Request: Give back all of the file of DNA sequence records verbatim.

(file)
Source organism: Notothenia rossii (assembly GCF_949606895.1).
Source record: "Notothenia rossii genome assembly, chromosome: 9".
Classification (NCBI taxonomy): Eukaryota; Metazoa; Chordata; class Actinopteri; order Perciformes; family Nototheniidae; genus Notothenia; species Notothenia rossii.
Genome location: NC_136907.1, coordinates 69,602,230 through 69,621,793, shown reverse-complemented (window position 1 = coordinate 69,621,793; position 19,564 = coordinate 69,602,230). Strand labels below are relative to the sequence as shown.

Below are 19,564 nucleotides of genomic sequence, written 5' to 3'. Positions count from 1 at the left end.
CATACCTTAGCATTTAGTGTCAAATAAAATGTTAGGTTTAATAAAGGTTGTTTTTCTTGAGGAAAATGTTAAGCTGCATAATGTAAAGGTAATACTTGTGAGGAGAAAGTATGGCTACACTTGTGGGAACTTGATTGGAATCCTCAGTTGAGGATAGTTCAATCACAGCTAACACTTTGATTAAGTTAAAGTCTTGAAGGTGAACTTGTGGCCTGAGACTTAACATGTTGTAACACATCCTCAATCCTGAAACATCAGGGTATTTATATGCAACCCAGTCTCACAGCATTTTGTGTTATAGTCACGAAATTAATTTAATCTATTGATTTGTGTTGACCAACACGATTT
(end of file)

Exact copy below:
Source organism: Notothenia rossii (assembly GCF_949606895.1).
Source record: "Notothenia rossii genome assembly, chromosome: 9".
Classification (NCBI taxonomy): Eukaryota; Metazoa; Chordata; class Actinopteri; order Perciformes; family Nototheniidae; genus Notothenia; species Notothenia rossii.
Genome location: NC_136907.1, coordinates 69,602,230 through 69,621,793, shown reverse-complemented (window position 1 = coordinate 69,621,793; position 19,564 = coordinate 69,602,230). Strand labels below are relative to the sequence as shown.

Below are 19,564 nucleotides of genomic sequence, written 5' to 3'. Positions count from 1 at the left end.
CATACCTTAGCATTTAGTGTCAAATAAAATGTTAGGTTTAATAAAGGTTGTTTTTCTTGAGGAAAATGTTAAGCTGCATAATGTAAAGGTAATACTTGTGAGGAGAAAGTATGGCTACACTTGTGGGAACTTGATTGGAATCCTCAGTTGAGGATAGTTCAATCACAGCTAACACTTTGATTAAGTTAAAGTCTTGAAGGTGAACTTGTGGCCTGAGACTTAACATGTTGTAACACATCCTCAATCCTGAAACATCAGGGTATTTATATGCAACCCAGTCTCACAGCATTTTGTGTTATAGTCACGAAATTAATTTAATCTATTGATTTGTGTTGACCAACACGATTT